According to an aspect of the invention C60 molecules fill a cannister 10 containing an explosive as shown for example in FIGS. 2 and 3. Here, a cannister 10 includes a housing 12 that encloses a mass 14 of C60 molecules 16 in the form of a powder or a solid bulk. The solid bulk is formed with a material that holds the molecules 16 together or suspends them. An explosive 18 in the center of the cannister housing 12 and inside the mass 14 serves to disperse the molecules 16 widely when an electronically actuated detonator 20 detonates the explosive 18.
According to an aspect of the invention the cannister 10 has an aerodynamic shape. In FIG. 4, an aerodynamically shaped cannister 10 includes a housing an aerodynamically shaped housing 22 but is otherwise identical to the cannister in FIGS. 2 and 3. The housing 22 holds the mass 14 of molecules 16 with the centrally located explosive 18 and the detonator 20.
In FIG. 5 a launcher 30 fires a missile interceptor 32 carrying the cannister 10 in its nose. The cannister 10 may be one of the shapes in FIGS. 3 to 5 or any other suitable shape. for simplicity, the cannister of FIG. 4 is illustrated in FIG. 5. An electronic control system 34 in the launcher 30 guides and controls the missile interceptor 32 by communicating with an electronic follower system 36 on board the interceptor 32.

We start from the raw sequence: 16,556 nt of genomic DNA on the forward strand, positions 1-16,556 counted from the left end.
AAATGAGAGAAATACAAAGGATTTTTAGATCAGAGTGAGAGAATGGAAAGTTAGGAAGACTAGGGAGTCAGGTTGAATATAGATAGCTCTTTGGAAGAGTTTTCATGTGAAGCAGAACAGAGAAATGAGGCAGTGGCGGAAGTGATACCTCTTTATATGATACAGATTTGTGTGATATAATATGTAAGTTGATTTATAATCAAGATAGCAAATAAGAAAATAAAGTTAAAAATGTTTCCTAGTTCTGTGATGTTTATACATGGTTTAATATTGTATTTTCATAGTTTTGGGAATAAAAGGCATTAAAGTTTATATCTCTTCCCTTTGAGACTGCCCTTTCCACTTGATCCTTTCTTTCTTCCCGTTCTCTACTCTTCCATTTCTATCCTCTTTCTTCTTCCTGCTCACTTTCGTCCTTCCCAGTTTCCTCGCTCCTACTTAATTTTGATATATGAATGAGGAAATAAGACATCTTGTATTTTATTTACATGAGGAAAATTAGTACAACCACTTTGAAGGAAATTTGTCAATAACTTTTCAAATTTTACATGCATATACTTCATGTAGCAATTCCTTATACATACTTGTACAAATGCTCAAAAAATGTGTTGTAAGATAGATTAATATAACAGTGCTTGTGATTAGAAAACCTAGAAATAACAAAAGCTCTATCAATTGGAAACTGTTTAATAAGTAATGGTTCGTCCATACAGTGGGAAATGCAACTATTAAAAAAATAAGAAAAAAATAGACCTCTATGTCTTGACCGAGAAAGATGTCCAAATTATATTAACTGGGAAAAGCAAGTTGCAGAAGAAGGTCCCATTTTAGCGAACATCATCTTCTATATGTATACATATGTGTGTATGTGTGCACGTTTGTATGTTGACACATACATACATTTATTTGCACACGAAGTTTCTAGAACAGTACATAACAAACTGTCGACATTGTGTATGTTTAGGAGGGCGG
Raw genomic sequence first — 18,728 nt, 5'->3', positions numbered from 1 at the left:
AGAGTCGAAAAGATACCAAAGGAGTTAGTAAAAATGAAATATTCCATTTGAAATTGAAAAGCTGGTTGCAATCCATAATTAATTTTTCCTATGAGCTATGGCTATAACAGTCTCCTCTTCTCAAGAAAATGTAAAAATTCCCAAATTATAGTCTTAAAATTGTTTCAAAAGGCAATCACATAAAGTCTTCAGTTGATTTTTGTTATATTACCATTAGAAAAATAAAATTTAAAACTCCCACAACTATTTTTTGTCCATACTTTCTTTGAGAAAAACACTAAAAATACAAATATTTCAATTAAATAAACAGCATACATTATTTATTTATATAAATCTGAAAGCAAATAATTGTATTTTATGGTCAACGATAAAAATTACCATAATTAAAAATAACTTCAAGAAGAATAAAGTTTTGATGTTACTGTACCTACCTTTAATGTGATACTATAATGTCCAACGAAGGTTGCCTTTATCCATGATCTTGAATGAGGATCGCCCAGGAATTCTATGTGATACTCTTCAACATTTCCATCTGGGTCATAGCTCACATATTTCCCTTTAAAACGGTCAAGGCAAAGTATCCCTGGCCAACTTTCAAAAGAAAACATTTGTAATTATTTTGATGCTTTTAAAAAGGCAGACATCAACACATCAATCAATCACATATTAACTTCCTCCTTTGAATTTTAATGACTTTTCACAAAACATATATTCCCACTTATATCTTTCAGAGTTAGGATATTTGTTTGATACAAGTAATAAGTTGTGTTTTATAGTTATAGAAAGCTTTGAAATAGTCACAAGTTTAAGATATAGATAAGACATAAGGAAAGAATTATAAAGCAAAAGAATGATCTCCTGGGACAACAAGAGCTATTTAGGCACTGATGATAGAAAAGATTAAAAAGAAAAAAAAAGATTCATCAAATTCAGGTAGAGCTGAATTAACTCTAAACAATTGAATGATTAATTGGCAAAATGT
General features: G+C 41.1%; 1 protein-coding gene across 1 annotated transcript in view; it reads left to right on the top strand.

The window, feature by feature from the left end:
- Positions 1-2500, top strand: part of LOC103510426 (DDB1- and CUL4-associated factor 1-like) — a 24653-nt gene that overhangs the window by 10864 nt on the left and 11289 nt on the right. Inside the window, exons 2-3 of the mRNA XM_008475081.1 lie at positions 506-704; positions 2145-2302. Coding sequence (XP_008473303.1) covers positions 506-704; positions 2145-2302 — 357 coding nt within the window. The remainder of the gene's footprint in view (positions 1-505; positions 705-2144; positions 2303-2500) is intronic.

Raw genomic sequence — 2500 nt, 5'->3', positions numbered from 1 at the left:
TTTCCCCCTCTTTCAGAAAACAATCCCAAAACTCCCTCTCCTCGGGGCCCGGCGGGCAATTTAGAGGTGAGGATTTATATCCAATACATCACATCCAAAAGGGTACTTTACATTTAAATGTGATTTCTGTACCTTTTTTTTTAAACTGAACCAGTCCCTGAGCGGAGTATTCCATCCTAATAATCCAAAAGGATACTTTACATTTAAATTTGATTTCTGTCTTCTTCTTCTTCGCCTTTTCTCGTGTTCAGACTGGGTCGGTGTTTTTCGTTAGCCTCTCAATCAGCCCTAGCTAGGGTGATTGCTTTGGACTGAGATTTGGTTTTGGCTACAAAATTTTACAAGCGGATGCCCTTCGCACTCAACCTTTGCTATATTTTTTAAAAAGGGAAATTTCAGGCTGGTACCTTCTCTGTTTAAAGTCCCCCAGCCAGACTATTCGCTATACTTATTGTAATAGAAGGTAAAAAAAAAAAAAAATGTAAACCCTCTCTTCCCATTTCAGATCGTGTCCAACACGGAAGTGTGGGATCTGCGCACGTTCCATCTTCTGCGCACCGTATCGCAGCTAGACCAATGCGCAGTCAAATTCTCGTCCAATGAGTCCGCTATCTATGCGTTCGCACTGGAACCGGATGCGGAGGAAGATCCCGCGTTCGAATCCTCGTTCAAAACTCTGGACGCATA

The control system 34 serves to sense the approach of hostile ballistic missiles in space outside the atmosphere, guides the interceptors 32 into the path of the hostile missiles and detonates the detonator 20 in the missile path. This causes the explosive 18 to burst the cannister housing and disperse the C60 molecules 14 so as to form a widely-ranging cloud of C60 molecules in space in the path of the hostile missiles.
The launcher 30 includes facilities to hold and fire several interceptors 32 as shown in FIG. 5. The control system 34 communicates with each follower system 36 in each interceptor 32. This allows the launcher 30 to guide each interceptor 32 and control the detonation through the follower system 36 aboard each interceptor.